Lawmakers are moving as fast as they can to pass a new Veterans Affairs reform bill. Unfortunately for supporters, that doesn’t guarantee it’ll be finished soon.
House and Senate members held their first conference committee meeting Tuesday to hash out differences between the chambers’ reform proposals, measures that would dramatically expand veterans’ access to private care and make it easier to fire underperforming VA executives.
Earlier this month, Senate leaders had pledged to have the legislation on the president’s desk by July 4. But on Tuesday, lawmakers on the 28-member negotiating panel said they still have too many questions about the costs of the proposals to pass anything in coming days.
Most of the issues center on Congressional Budget Office estimates of plans to allow veterans to visit private-sector doctors if they face long wait times for VA medical appointments, or if they live 40 miles or more from the closest VA facilities.
CBO said the Senate’s version of that plan could cost $50 billion a year, and the House version $44 billion over the next five years.
But senators on the panel called those projections “ludicrous” and wildly off base.
“It’s impossible for us to start an intelligent conversation on what we put in legislation when we have numbers this grotesquely out of line,” said Sen. Richard Burr, R-N.C., ranking member of the Senate Veterans’ Affairs Committee.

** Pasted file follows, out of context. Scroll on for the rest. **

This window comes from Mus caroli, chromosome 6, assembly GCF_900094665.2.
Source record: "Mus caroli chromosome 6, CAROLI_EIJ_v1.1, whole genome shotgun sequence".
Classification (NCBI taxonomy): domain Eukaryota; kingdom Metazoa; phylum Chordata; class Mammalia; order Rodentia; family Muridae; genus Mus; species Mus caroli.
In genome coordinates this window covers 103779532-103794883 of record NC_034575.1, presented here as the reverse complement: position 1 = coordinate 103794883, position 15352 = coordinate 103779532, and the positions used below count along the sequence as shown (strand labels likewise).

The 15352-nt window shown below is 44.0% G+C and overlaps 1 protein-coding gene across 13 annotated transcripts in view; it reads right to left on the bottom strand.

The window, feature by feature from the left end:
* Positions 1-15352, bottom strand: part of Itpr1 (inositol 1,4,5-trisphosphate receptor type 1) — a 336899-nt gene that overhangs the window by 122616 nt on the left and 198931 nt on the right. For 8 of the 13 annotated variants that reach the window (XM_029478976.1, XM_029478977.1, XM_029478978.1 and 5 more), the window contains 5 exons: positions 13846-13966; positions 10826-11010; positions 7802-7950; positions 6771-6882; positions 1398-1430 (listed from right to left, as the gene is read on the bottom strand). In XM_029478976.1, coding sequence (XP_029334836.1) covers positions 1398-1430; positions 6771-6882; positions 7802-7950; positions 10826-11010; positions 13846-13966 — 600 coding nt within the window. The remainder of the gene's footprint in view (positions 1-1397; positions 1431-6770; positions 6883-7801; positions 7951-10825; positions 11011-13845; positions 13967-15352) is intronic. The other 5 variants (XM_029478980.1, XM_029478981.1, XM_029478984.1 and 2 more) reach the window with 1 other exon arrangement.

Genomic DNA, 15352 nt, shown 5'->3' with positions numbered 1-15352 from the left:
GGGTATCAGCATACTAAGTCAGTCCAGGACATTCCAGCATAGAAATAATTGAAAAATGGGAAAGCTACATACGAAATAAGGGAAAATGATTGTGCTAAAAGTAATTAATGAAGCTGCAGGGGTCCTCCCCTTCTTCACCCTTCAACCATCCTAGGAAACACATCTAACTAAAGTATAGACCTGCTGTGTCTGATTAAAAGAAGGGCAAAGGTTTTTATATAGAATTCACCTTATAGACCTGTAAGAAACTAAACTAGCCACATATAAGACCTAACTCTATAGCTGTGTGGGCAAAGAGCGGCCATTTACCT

He said CBO projections that millions of veterans would suddenly drop private health insurance and become a drain on the system confused the true costs of the bill, and urged a new financial analysis.
Senate bill co-sponsors Sens. Bernie Sanders, I-Vt., and John McCain, R-Ariz., have said they believe the expanded private care options may result in no new costs for the department, pointing to unexpended funds already in the VA budget. Other lawmakers have said they expect the true cost to total a few billion dollars, not the tens of billions CBO projects.
Rep. Jeff Miller, R-Fla., chairman of the House Veterans’ Affairs Committee and co-chair of the conference committee, said that finalizing the compromise bill will hinge on getting better cost projections, since House conferees have insisted that any new spending be offset.
Although the conference committee will continue negotiations in coming days on the measure, Miller would not give reporters a time frame for when the work may be finished.
He also said that finding an offset for any funding increases will be difficult inside the VA budget. Senators on the conference panel have pushed for an emergency appropriation instead, arguing the changes should not be held up by budget wrangling.
Both chambers are on break next week for the July Fourth holiday, and expected to break for most of August and September in advance of the November elections.
That gives the committee just a few weeks to iron out the cost questions — along with provisions related to in-state tuition rates for student veterans and sexual assault counseling included in the Senate bill — and get the compromise measure before the chambers for a vote.
Both Miller and Sanders said they’re still confident they can get a bill finished quickly. Meanwhile, VA officials have promised to expand private care options for waiting veterans within existing authorities, in response to the recent care delay scandals.